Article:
A clearly defined business strategy makes tactical decision-making easier. Let’s take the case of Home Depot, one of the major US-based home improvement big box retailers. Home Depot competes aggressively head-to-head with the Lowes brand. Home Depot’s story is well-told in the 1999 book Built from Scratch: How a Couple of Regular Guys Grew The Home Depot from Nothing to $30 Billion. In the book, Bernie Marcus and Arthur Blank, cofounders of the Home Depot, share how they built the first national chain in their industry by concentrating on three things 1) low prices, 2)customer service, and 3) strong leadership values.
Many might argue that service, pricing and values at Home Depot all hit a low in January of 2007 when its chairman, president and CEO Bob Nardelli resigned from the company. During Nardelli’s time atop Home Depot the company lost market share to Lowe’s and Home Depot stock fell 8 percent. Despite that poor performance, Nardelli left Home Depot with a $210 million severance package involving cash payments, stocks awards, and deferred stock options.
In the transition period that followed Nardelli’s departure, I had an interesting happen stance meeting with a senior leader at Home Depot. The meeting occurred in an airplane (a location I lovingly refer to as “my second office”). While sitting next to this leader, he shared the new strategic vision for enriched customer-experiences at Home Depot in the post-Nardelli era. In a “small world” moment and to my delight he talked about how leadership was reading my book The Starbucks Experience.
During the flight we discussed how and what Home Depot sought to do to return to the core service values that created the company in the first place. Our conversation focused on how leadership could decrease the cavernous warehouse feel of their stores, how they could get their sales staff engaged with customers to ease the shopping experience and to offer the customer “do-it-yourself” knowledge and guidance. Most importantly we talked about how they could increase friendliness and decrease wait times in Home Depot checkout lines.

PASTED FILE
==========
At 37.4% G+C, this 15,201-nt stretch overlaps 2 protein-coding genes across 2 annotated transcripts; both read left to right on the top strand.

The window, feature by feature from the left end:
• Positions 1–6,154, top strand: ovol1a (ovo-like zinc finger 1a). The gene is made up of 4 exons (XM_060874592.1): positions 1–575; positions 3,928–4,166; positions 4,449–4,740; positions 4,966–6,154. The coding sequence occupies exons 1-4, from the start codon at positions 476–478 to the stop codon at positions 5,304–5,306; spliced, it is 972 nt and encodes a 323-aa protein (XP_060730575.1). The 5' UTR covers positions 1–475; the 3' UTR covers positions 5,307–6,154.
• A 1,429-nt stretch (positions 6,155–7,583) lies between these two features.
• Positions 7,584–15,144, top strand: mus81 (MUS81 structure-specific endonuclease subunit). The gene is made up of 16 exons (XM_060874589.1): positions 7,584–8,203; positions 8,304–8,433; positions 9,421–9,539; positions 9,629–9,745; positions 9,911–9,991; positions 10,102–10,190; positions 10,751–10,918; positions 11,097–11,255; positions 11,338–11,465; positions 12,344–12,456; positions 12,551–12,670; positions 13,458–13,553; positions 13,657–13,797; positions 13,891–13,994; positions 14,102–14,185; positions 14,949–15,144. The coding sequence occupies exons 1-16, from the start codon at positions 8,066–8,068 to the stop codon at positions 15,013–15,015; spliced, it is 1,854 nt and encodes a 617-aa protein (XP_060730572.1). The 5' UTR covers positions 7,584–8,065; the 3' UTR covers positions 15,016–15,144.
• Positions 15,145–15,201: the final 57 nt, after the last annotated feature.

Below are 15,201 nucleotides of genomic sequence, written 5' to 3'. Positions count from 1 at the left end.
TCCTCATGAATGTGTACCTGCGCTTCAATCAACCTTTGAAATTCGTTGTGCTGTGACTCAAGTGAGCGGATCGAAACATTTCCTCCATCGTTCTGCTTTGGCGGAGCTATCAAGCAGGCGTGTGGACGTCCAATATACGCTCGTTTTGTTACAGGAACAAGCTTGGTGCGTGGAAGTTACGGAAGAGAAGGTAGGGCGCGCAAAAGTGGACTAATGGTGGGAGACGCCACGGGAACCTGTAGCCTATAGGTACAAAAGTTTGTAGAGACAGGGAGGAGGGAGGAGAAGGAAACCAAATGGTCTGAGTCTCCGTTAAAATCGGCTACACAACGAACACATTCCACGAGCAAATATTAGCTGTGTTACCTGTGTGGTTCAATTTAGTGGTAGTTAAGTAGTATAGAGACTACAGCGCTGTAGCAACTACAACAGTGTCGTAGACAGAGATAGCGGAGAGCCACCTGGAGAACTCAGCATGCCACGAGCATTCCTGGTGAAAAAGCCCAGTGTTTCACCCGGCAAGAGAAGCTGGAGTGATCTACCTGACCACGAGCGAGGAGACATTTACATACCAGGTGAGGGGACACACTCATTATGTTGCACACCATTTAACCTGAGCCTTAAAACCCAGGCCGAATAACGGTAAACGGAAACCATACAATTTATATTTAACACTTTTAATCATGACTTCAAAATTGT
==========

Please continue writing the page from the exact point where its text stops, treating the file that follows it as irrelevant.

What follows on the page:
Through the intervening years, I’ve personally watched the positive transformation of the Home Depot Experience including having employees more consistently go out of their way to ask me if I need help and personally assist me locate items in the vastness of their warehouse stores. From my perspective, checkout wait times have also vastly improved.
So let me use Home Depot to support my initial assertion, namely that a clearly defined business strategy makes tactical decision-making much easier. With a strategy to elevate “customer experience” as a business differentiator, Home Depot can make tactical decisions through the filter of “how much will the tactic enhance the customer experience.” As such, Home Depot recently prioritized a large investment to purchase 10,000 handheld devices at a cost of 60 million dollars in an effort to further improve the customer experience. The devices will enable Home Depot employees to check inventory, stock shelves, find items for customers at other Home Depot stores and even check out customer purchases.
While technology is not the experience, the investment in this technological infrastructure follows directly from Home Depot’s business strategy. If Home Depot’s strategy had been to compete exclusively on price or products alone the tactical decision to deploy the handheld device technology would likely not be justified.
Here are a couple of things for you to consider in your business based on the Home Depot’s handheld device decision:
How consistently do you and your business resist taking on tactical initiatives because they are inconsistent with your defined business strategy?
What tactical choices should your business be making to truly “walk the talk” of your defined strategy?
I’ll be watching Home Depot closely to see how well they execute the desired strategic benefits to the customer from their intensive tactical investment in experience-enhancing handheld devices. I suspect you might be watching too.